1969 Dodge Hemi Coronet R/T Convertible
Maturity was part of 1969, a coming-of-age year for the 1960s. For buyers of muscle cars, it was remembered as the time when graphics, spoilers and scoops showed up everywhere, blossoming into vibrant color and meeting every demand for horsepower. With packages abounding from all manufacturers, there were only 10 1969 Dodge Hemi Coronet convertibles built in 1969; this is one of four optioned with a 4-speed, and it stickered out at a healthy $4,892.90. This was serious coin in the year of Woodstock and Apollo moon walking. Of those four, this Bright Green Metallic J-Code convertible is the only documented example in existence, today showing just 18,400 miles since new.
These attributes outline the exclusivity of this extraordinary Mopar muscle car, but the provenance attained through former stewardship in the esteemed Otis Chandler collection lifts this Dodge Hemi Coronet R/T head-and-shoulders above the rest. Otis Chandler, publisher of the Los Angeles Times from 1960-80, spent decades assembling one of the most awe-inspiring car collections in the world. His collection housed only the greatest cars, and this Hemi 4-speed convertible reveals his true devotion for rare, top-notch muscle cars.
The Coronet R/T was the upscale traditionalist in the company’s line-up, more powerful than anything from the Chrysler brand and better equipped than all but perhaps the most highly optioned Plymouth GTXs. Still, it was a year of longer sideburns and Peter Max art, and the reflection of those influences are on this car. Built near the end of the model year on May 28, 1969 in St. Louis, the late order allowed one of the newest paint colors, F6 Bright Green Metallic, to cover the body panels; other exterior components were the new twin-scoop Ramcharger fresh-air layout, M46 quarter-panel side scoops, chrome R/T logos, hood pins, remote driver’s-side mirror and rear scat stripe. R/T models also all benefited from sill mouldings, belt mouldings, and cast tail panels with associated tail-light bezels that year. A beautiful white convertible top completed the look.
Power is ol’ King Kong himself, the ’orange monster’ 426 Hemi creating 425 HP. Behind this is the A833 4-speed installed under code D21, which itself was mandated by option A33, the Track Pak, consisting of the 3.54:1 Dana Sure Grip rear and heavy-duty cooling changes. The Rallye dash, A62, put the 150 MPH speedometer in the car along with the optional Tic-Toc-Tach tachometer/clock. This R/T also received premium trim two-tone bucket seats with head rests, the center console with Hurst wood-knob shifter, and rarely seen power windows. An AM/FM solid-state radio completed it; if you wanted to travel in pure Mopar style circa 1969, this was the way.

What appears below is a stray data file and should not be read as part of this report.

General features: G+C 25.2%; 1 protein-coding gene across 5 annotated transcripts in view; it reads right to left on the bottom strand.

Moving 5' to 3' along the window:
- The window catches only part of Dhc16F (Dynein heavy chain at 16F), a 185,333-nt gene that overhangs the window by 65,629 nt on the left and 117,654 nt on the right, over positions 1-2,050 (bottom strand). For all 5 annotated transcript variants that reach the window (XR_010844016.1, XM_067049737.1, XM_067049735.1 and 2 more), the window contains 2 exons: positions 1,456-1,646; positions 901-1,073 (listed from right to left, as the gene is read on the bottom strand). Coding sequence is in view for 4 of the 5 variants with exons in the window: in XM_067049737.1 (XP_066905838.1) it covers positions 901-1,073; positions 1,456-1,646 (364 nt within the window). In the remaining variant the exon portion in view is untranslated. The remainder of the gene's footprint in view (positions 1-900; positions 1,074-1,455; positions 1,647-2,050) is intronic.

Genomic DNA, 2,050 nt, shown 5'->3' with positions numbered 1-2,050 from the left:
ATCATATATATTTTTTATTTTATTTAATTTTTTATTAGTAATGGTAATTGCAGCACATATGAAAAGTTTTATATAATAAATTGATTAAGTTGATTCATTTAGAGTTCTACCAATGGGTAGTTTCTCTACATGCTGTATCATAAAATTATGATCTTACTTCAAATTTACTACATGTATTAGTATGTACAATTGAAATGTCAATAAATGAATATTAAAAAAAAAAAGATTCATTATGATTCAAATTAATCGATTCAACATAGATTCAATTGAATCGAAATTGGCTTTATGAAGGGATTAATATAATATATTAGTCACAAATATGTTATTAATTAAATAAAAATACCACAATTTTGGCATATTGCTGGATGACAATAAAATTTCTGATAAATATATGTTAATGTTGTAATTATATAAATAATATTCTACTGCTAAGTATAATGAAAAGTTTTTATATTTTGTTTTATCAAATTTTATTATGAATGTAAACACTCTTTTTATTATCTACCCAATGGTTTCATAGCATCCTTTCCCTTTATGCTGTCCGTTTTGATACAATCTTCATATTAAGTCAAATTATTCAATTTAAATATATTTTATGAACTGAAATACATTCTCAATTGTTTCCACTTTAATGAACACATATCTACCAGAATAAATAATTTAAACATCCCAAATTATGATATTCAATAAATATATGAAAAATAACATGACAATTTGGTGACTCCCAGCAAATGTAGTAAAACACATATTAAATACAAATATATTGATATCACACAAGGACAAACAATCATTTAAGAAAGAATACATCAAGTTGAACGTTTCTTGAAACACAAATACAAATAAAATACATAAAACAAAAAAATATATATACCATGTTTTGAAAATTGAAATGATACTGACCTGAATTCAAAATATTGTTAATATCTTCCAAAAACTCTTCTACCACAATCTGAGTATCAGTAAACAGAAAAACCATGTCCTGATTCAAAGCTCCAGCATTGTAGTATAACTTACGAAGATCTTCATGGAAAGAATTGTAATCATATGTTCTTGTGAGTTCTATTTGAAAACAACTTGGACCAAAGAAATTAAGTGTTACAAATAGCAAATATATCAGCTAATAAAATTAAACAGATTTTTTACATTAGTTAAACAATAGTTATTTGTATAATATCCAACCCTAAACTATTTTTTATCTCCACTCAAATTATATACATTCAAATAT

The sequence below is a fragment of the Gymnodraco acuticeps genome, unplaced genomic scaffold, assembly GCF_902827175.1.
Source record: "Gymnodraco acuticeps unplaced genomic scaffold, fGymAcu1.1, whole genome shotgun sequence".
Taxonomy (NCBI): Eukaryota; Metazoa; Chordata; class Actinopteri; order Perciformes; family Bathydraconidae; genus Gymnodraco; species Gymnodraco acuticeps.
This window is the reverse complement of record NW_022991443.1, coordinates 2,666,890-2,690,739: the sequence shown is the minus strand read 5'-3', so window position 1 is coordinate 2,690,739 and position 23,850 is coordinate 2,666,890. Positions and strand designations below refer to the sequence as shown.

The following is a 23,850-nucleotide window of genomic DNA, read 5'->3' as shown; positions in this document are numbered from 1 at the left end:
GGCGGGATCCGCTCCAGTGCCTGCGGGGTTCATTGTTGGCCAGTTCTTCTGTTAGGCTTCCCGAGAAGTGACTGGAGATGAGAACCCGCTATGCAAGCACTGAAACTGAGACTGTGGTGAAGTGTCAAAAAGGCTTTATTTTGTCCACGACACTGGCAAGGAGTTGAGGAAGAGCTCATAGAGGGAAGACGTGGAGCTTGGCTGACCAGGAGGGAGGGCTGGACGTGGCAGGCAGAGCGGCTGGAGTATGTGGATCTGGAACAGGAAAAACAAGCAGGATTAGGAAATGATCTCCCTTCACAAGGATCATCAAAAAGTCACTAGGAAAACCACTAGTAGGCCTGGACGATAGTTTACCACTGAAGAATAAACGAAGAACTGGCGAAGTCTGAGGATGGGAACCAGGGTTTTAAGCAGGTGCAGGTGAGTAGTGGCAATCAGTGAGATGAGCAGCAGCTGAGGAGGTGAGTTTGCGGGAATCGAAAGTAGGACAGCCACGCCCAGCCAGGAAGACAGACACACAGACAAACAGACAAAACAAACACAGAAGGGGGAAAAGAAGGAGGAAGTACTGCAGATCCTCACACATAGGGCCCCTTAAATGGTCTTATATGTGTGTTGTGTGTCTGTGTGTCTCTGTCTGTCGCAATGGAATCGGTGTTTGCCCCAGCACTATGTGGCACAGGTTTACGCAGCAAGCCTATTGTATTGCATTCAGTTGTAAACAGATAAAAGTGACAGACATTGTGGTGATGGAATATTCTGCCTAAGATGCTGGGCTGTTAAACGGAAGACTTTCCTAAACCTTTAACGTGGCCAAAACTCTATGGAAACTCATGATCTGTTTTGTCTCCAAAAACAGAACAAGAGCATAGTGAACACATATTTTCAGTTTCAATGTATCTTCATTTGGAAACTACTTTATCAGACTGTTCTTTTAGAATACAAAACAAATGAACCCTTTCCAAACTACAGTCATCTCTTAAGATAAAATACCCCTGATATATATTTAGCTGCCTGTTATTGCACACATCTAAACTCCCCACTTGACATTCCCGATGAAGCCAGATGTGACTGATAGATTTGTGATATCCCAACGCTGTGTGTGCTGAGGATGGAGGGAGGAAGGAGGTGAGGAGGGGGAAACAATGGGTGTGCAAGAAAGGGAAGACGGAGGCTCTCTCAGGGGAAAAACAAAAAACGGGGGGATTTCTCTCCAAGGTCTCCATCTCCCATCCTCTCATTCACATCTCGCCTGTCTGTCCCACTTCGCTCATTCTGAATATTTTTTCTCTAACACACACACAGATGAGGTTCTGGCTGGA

The car rides on chrome 5-spoke wheels with redline tires and is well-known in the Mopar hobby. Formerly part of the Otis Chandler collection and featured in the book, “American Muscle: Muscle Cars from the Otis Chandler Collection” by Randy Leffingwell, this car has rarely changed hands in the last three decades and stands tall today as the only known 4-Speed 1969 Hemi Coronet R/T convertible.
– Formerly part of the Otis Chandler Collection
– The only documented 1969 4-speed Hemi Coronet R/T Convertible
– One of four 4-speed Hemi Coronet R/T Convertibles produced in 1969
– 426/425 HP Hemi engine
– D21 4-speed manual transmission
– A33 Track Pak axle package
– 9.75 inch Dana rear axle
– 3.54 Sure Grip differential
– Dual breaker distributor
– High performance radiator
– Power steering
– Manual drum brakes
– Ramcharger air induction
– Hood tie-down pins
– Bright Green Metallic with White interior and top
– Bucket seats with headrests and console
– Rallye instrument cluster
– Tic Toc Tac
– Power windows
– Driver’s side remote mirror
– Solid State AM/FM radio
– Simulated quarter panel air scoops
– Magnum 500 wheels
– Redline tires
– 18,403 miles
Source: Mecum Auctions